Rep. Matt Gaetz stood in an unfamiliar spot Tuesday as he pressed his case to boot Rep. Kevin McCarthy from the role of House speaker - the Democratic side of the chamber.
By the time Gaetz (R-Fla.) finally made good on his long-standing threats to force a vote to topple McCarthy (R-Calif.), his Republican colleagues were so fed up with him that they wouldn’t let him debate from within their caucus, banishing him to the minority Democratic side of the room.
Gaetz’s successful fight to remove McCarthy from the speakership has cost him in his own conference, lawmakers say. The GOP on Tuesday was considering expelling Gaetz from its caucus. McCarthy, meanwhile, told Republicans he would not seek reelection as speaker after Gaetz pushed him out.
“I’d love to have him out of the conference,” Rep. Don Bacon (R-Neb.) told reporters Tuesday. “. . . He shouldn’t be in the Republican Party.”
In a GOP conference that has in recent years devoured its own - ostracizing members who have spoken out against former president Donald Trump and the Jan. 6, 2021, attack on the Capitol - so far only Gaetz seems to be at risk of formal dismissal.
Asked whether he was afraid of being exiled, Gaetz responded with the same brashness he brought to the House floor during the debate over McCarthy.
“If they want to expel me, let me know when they have the votes,” he said.
The GOP disdain for Gaetz, aside from the handful of hard-right Republicans who joined his motion to vacate the speakership, was clear all day Tuesday.
“You all know Matt Gaetz,” McCarthy told reporters after he was ousted. “You know it was personal.”
Rep. Garret Graves (R-La.) assailed the Floridian on the House floor for soliciting campaign donations on the back of his motion to vacate the speakership.
“It’s what’s disgusting about Washington,” he said.
Rep. Mike Garcia (R-Calif.) referred to Gaetz as a “Republican running with scissors.”
And Rep. Derrick Van Orden (R-Wis.), seething on the House steps after the vote, said: “I will always put the best interests of the United States of America and my constituents above my own personal feelings. And clearly Matt Gaetz can’t do that.”
Gaetz was McCarthy’s main obstacle to the speakership in January, leading a band of rebels who refused to vote for the longtime GOP minority leader for the first 13 rounds of roll calls. In the 14th round, Gaetz softened his stance, but only slightly. He voted “present,” not a vote against McCarthy but also not in favor - and not enough to hand him the speaker’s gavel.
McCarthy approached Gaetz on the floor, then walked away, appearing dejected. Meanwhile, Rep. Mike D. Rogers (R-Ala.) stormed over and lunged at Gaetz before being restrained by Rep. Richard Hudson (R-N.C.). The Floridian sat unperturbed.
McCarthy was elected speaker after midnight in the 15th round of voting when Gaetz and other right-wing hard-liners voted “present,” lowering the threshold McCarthy needed to win office.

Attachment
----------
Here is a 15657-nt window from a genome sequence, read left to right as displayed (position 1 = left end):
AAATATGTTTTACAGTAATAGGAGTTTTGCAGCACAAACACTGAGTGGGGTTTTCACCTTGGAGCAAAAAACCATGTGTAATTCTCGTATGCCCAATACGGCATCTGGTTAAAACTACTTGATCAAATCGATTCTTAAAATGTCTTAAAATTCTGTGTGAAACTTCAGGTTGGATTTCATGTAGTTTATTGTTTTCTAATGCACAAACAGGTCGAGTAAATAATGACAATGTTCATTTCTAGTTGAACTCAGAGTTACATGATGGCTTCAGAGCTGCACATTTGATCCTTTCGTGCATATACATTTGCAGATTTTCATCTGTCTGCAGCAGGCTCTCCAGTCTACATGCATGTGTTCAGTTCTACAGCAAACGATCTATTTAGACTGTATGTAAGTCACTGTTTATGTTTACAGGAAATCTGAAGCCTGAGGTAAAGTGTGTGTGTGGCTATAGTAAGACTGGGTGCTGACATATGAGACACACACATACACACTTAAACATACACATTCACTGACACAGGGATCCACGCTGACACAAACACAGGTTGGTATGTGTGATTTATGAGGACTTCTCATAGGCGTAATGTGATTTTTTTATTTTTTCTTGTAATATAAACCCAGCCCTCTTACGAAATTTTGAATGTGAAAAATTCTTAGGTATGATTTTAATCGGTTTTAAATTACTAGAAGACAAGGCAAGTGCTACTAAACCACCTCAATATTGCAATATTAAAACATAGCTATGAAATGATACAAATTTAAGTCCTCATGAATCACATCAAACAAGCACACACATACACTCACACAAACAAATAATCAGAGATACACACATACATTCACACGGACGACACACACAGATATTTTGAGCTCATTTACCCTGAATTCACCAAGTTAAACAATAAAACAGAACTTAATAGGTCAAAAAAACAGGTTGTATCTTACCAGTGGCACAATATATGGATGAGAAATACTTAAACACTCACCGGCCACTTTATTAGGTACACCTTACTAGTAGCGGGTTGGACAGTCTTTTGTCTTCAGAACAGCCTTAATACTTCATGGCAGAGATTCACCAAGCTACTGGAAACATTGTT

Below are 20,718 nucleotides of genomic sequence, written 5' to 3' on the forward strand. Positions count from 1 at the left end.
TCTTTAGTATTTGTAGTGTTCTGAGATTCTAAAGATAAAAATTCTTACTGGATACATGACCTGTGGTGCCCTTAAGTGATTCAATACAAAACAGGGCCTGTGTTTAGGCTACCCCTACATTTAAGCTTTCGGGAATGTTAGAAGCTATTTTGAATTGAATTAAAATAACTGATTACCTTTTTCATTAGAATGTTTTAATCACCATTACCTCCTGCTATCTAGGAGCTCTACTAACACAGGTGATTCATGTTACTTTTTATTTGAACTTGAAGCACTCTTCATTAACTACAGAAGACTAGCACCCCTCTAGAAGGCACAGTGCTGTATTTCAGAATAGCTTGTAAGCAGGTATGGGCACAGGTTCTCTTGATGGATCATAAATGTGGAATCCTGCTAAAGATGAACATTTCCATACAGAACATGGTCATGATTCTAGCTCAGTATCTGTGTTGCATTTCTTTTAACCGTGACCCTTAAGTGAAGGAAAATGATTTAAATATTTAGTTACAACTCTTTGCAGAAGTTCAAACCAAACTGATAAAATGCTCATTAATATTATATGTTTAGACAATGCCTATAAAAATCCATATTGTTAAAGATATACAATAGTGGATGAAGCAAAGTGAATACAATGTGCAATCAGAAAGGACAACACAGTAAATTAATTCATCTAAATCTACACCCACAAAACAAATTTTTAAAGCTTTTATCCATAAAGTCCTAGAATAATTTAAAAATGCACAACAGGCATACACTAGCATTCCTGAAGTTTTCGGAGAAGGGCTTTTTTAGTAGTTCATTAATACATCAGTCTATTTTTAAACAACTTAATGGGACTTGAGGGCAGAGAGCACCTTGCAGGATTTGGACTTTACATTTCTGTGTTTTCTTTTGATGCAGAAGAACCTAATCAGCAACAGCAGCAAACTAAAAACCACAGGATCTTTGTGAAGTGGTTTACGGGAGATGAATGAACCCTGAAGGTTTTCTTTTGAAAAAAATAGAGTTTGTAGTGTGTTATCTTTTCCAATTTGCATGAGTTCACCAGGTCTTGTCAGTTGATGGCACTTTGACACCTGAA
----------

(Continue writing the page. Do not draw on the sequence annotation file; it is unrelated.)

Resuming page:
But by then, McCarthy had struck deals with those hard-liners that hemmed him in. The most noteworthy concession: A single member could bring a “motion to vacate the chair,” or call for a vote to remove the speaker.
Gaetz threatened to wield that power for months, then made clear on Sept. 12 that he would seek to depose McCarthy, when he said the speaker was “out of compliance” with the deal he struck in January.
Gaetz demanded McCarthy rectify those supposed breaches by instituting steep budget cuts during the September fight to fund the government and abandoning a spending deal McCarthy had made with President Biden in June. The president and speaker agreed to suspend the debt limit in exchange for limiting growth in federal discretionary spending. Conservatives quickly soured on that arrangement, which drew large numbers of Democratic votes on its passage.
Gaetz threatened to invoke the motion to vacate if McCarthy did not back away from that deal and instead pass 12 appropriations bills with draconian spending cuts. And if McCarthy made an end run around Gaetz and relied on Democratic votes to keep the government open, Gaetz would invoke the motion, too.
Over the weekend, that’s exactly what happened: McCarthy pushed through a deal to extend government funding into November at current spending levels but without billions of dollars in aid for Ukraine that Biden wanted. Again, Democrats backed the measure, which the Senate also adopted just ahead of a deadline for a shutdown.
Gaetz was livid. And his GOP colleagues were furious, too - but with him.
“I think there’s some reason to doubt whether or not Matt Gaetz is serious,” Rep. Dusty Johnson (R-S.D.) told reporters on Tuesday. He called Gaetz’s crusade a miscalculation that would undercut Republicans’ narrow House majority.
“This was a vote for chaos,” Bacon said. “I think it hurts our country, our Congress. Republicans will be weaker for this come next November. And I thought the behavior of these eight folks [who voted against McCarthy] was shameful.”
After the vote, Gaetz said his party needed time to go through “the grieving process.” First, he said, was denial, as GOP leadership hoped they could pry away votes to save McCarthy’s gavel.
It wasn’t clear that lawmakers were in denial of the outcome, but they did appear to be reeling. “Give me a minute, guys,” Rep. Byron Donalds (R-Fla.) told reporters after the vote as colleagues offered him consolation drinks and cigars back at their offices. “Let me think through some things.”
Then, Gaetz said, would come (more) anger. Gaetz and Rep. Tim Burchett (R-Tenn.) said they drew the ire of colleagues on their way out of the House chamber.
“I got cussed at and sneered at, and I get it,” Burchett said. “I’ve been down this road before. I’ve handled bullies before in my life.”
As the conference went into a closed-door meeting Tuesday to determine the GOP’s next move, Gaetz said, members were “headed toward bargaining.”